DESCRIPTION: Part 3: Two sides of the same coin: Super Dope cop, Commander Andrew Smith from Central Division lays down the law, plus former Skid Row crack dealers, gutter rappers Choc Nitty and Six Reasons from the infamous Snowman Cliq, come correct. Alongside Skid Row’s hustlers, transients, and cops are a lesser known population of children, social servants and religious workers whose daily lives play out on LA’s most dangerous city blocks.


SERIES – On Skid Row: Part Two, Kids

PART 2 OF 5 – For full series, click here.skidrow

Los Angeles’ homeless community isn’t exactly hidden, yet poverty is a particularly easy issue to ignore as we go about our busy days, driving through the city streets at high speeds worrying about our own problems. I hope you’ll stop and take a minute to watch these short films from 2008. Especially in this economy, there but by the grace of God go us all.

Journalist Sam Slovick posted a comment for us after we featured part one on HiddenLA:

“Thanks for posting my skid row doc series. Sadly not a lot has changed since I made it. I’m about to shoot another as a companion piece to a story for the launch of the new SLAKE magazine. This one will consider home as an internal condition, as apposed to a geography through the lens of some decidedly disenfranchised people who have found themselves fallen deep between the cracks on skid row in L.A.”

[youtube width=”590″ height=”420″]http://www.youtube.com/watch?v=karPGdnqljE[/youtube]

DESCRIPTION: Part 2: Teenaged Skid Row filmmaker Franklin Arburtha carries the mantle of disenfranchised youth on skid row. Alongside Skid Row’s hustlers, transients, and cops are a lesser known population of children, social servants and religious workers whose daily lives play out on LA’s most dangerous city blocks.


FLASHBACK – Forced Integration in L.A.

[youtube width=”590″ height=”420″]http://www.youtube.com/watch?v=wra-krMEvlU[/youtube]
September 1970 “This news clip from 1970 focuses on the start of desegregation-via-busing in the Pasadena school district and the signing of an anti-busing bill by California Gov. Ronald Reagan. A much larger controversy later surrounded busing in the Los Angeles Unified School District, since that district covered many more students. Busing in L.A. and elsewhere in California was largely halted by litigation and the passage of a ballot initiative in the early 1980s.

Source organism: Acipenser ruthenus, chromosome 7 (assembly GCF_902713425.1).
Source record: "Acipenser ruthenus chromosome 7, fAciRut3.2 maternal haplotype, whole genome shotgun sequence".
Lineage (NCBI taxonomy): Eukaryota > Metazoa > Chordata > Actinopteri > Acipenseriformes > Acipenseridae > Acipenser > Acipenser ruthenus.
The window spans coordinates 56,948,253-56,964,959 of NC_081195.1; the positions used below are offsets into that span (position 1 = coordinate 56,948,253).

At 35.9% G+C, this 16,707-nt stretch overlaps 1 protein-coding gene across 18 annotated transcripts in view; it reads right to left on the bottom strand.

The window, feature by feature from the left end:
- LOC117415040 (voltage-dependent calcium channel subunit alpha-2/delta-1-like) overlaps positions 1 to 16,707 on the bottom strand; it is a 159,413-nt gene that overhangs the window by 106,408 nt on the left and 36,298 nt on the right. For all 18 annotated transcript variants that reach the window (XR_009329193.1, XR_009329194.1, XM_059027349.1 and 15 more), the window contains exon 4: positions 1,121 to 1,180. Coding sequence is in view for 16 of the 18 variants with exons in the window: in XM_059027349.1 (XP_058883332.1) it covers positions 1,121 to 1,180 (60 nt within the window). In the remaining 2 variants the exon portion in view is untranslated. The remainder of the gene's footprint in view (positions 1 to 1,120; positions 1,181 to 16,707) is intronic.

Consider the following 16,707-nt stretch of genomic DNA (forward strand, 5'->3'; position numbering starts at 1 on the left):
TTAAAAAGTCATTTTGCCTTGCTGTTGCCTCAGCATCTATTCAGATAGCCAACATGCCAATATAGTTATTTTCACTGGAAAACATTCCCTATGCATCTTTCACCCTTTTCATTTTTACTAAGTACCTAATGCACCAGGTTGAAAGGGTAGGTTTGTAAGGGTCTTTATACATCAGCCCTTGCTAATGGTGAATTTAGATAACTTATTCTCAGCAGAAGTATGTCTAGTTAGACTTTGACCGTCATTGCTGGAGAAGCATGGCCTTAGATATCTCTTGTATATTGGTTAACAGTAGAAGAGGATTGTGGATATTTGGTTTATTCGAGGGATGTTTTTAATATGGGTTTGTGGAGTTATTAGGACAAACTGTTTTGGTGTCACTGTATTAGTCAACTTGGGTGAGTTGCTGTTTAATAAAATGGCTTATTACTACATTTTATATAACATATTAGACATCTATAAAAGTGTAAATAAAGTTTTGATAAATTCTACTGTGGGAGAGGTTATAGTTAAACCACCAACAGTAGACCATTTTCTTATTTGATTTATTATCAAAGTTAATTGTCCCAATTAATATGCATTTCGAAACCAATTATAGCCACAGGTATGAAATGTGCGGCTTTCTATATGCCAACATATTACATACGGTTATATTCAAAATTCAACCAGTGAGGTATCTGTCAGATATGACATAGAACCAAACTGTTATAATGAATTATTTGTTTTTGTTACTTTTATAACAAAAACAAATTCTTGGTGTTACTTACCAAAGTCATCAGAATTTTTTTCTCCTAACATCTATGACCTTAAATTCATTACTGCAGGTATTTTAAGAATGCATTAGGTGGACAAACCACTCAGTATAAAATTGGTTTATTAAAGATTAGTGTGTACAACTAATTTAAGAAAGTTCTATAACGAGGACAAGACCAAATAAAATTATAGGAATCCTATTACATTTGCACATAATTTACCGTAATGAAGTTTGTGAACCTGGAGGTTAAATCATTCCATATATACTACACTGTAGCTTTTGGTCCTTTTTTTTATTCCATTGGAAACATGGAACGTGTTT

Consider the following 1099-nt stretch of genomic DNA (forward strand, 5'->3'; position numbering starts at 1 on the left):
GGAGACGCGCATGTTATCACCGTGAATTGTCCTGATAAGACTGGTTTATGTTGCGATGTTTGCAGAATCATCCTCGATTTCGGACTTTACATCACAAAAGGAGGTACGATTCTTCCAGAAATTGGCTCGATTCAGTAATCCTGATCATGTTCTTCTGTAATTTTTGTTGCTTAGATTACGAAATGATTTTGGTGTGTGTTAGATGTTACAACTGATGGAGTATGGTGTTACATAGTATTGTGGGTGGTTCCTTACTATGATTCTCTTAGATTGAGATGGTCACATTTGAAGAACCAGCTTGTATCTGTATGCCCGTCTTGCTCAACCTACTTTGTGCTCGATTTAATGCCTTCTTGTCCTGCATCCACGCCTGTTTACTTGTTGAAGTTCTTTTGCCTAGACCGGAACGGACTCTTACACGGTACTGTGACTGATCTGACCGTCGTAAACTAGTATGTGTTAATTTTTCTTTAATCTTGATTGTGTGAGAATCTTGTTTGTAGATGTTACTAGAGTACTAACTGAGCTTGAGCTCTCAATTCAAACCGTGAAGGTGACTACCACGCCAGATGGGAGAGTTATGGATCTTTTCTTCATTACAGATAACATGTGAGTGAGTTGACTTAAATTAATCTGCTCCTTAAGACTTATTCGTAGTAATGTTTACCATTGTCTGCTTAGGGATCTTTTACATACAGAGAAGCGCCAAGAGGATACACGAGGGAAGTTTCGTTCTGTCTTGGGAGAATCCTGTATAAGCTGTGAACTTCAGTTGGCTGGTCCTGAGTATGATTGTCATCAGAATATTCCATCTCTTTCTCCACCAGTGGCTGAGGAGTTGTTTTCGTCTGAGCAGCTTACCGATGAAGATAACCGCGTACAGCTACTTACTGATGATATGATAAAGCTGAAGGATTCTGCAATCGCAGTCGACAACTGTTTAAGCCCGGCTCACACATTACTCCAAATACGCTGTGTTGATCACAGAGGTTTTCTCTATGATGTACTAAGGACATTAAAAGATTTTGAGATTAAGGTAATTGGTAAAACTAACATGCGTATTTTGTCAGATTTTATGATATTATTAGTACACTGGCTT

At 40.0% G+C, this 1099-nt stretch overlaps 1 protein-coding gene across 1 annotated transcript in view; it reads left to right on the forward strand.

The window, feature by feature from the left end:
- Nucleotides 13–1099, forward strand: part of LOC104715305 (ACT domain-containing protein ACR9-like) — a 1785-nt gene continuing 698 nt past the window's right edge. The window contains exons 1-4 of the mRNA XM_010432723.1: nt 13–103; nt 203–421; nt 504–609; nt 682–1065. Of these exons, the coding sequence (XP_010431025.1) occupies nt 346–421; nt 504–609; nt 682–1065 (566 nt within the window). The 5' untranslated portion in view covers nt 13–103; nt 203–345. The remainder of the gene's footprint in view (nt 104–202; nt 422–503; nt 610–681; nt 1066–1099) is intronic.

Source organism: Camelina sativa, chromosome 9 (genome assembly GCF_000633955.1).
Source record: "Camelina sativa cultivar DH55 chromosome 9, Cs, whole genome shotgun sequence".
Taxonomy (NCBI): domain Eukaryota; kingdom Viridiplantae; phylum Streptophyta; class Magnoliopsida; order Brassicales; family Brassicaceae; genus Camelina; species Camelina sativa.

[youtube width=”590″ height=”420″]http://www.youtube.com/watch?v=TvJrNYiiuq0[/youtube]
October 1980 Litigation to order a busing plan for the Los Angeles Unified School District began in the 1960s and a plan was ultimately ordered by Judge Paul Egly in the late 1970s. This news report focuses on “white flight” from the District. Proposition 1 of 1979 was a reaction to the busing plan and limited the scope of busing. After several years of litigation, Prop 1 was upheld and the plan ended. The video shows a sign denouncing Judge Egly.”


PART 3 – Robert Kennedy

SERIES: Visions of the Ambassador

[youtube width=”590″ height=”420″]http://www.youtube.com/watch?v=OG4vJxi9Kis[/youtube]
[youtube width=”300″ height=”300″]http://www.youtube.com/watch?v=lmc2EzkRDkI[/youtube]
On June 4th, 1968, Robert Kennedy was confident he had just clinched the Democratic primary. He was set to be the next President of the United States, and with his leadership would come change. Kennedy was one of the first leaders of his stature and background to forcefully inspire and include people of all ages and colors, his goal being to create a better nation that would stand together and end racial and economic injustice. Having together witnessed the losses of Kennedy’s brother and Martin Luther King, Jr., many Americans recognized and embraced his urgent passion as genuine, and saw his dreams of change as their own.

Although Bobby Kennedy was staying on the fifth floor of the (now renovated) Sportsman’s Lodge, his political base in Los Angeles was the Royal Suite in the Ambassador Hotel. Kennedy’s last speech was held in the Ambassador’s Embassy Room, and he was fatally shot as he exited through the kitchen.

The first video above was taken from the funeral train which carried Kennedy’s body. Along the entire path of the train’s journey, Americans from every imaginable walk of life gathered together along the tracks to say goodbye to the man who had embodied their hopes and dreams… and was taken from them.

After the jump, photos of the man convicted for the murder of Bobby Kennedy, Sirhan Sirhan, then and in 2008. (Click on thumbnails for larger views.) (more…)


ONGOING – A President Named Barry

Young Obama What: Lisa Jack Photography Exhibit: Barack Obama: The Freshman
When:
Until July 18, Tuesdays–Saturdays (10am–6pm)
Where:
M+B Gallery 612 N Almont Dr, WeHo (310) 550-0050
Price:
FREEEEE!
Details: (more…)